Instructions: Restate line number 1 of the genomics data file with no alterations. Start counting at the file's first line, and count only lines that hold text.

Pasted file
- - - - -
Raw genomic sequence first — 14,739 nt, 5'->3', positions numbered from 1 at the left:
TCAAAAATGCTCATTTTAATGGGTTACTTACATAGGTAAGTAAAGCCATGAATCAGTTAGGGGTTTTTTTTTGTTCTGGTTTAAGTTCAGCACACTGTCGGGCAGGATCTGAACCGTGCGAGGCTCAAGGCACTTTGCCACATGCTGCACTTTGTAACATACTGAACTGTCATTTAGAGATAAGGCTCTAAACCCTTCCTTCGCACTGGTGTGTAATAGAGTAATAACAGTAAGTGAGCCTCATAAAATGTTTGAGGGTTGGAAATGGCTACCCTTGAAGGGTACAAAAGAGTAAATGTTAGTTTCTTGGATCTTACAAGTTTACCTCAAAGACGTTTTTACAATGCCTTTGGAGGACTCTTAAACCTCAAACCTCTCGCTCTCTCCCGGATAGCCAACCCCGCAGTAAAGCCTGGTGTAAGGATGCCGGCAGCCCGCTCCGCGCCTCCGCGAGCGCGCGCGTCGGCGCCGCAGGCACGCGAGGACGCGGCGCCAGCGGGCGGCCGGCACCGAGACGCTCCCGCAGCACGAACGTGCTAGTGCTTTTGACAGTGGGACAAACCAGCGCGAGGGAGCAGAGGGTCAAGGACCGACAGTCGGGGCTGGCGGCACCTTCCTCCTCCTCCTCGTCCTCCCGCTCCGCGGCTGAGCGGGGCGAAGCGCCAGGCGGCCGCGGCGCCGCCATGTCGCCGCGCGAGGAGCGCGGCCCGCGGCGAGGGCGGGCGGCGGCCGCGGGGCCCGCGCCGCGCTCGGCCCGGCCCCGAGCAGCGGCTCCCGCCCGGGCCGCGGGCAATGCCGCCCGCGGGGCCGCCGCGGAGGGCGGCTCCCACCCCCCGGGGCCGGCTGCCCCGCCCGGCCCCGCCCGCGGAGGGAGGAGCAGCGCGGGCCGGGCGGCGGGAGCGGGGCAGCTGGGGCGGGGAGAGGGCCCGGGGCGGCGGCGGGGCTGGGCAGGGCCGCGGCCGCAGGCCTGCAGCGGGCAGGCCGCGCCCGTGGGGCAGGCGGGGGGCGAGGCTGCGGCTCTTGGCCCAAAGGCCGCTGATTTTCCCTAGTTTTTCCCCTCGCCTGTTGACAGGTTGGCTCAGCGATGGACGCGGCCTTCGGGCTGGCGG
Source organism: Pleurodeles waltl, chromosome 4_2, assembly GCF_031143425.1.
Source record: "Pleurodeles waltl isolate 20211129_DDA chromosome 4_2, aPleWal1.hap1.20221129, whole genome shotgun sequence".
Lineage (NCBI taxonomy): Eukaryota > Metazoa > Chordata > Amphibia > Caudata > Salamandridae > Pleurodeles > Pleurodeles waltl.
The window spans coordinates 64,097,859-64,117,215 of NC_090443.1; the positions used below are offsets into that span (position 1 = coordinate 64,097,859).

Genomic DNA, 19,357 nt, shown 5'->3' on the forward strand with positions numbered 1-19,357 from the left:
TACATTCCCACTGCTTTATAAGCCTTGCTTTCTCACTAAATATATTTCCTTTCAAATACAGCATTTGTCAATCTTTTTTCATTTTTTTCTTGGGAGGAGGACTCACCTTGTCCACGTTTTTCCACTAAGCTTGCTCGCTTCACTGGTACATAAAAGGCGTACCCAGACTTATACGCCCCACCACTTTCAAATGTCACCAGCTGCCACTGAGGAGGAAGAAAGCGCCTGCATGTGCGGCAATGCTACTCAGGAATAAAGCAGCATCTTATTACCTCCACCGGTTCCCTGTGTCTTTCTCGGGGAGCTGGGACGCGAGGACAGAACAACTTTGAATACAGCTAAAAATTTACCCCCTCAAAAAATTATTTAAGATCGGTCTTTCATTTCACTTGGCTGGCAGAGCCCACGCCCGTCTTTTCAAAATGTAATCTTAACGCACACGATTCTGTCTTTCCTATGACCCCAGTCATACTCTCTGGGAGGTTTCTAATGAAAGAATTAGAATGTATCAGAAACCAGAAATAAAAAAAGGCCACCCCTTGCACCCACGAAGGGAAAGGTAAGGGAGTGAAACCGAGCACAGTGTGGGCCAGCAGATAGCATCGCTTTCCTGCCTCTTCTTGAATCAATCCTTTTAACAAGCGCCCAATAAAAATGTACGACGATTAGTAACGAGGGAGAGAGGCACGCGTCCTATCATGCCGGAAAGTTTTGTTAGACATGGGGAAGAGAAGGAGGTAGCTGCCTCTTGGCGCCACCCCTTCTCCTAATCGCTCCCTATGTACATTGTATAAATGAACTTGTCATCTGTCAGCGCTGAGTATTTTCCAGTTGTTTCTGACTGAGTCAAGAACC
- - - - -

Raw genomic sequence first — 14,739 nt, 5'->3', positions numbered from 1 at the left: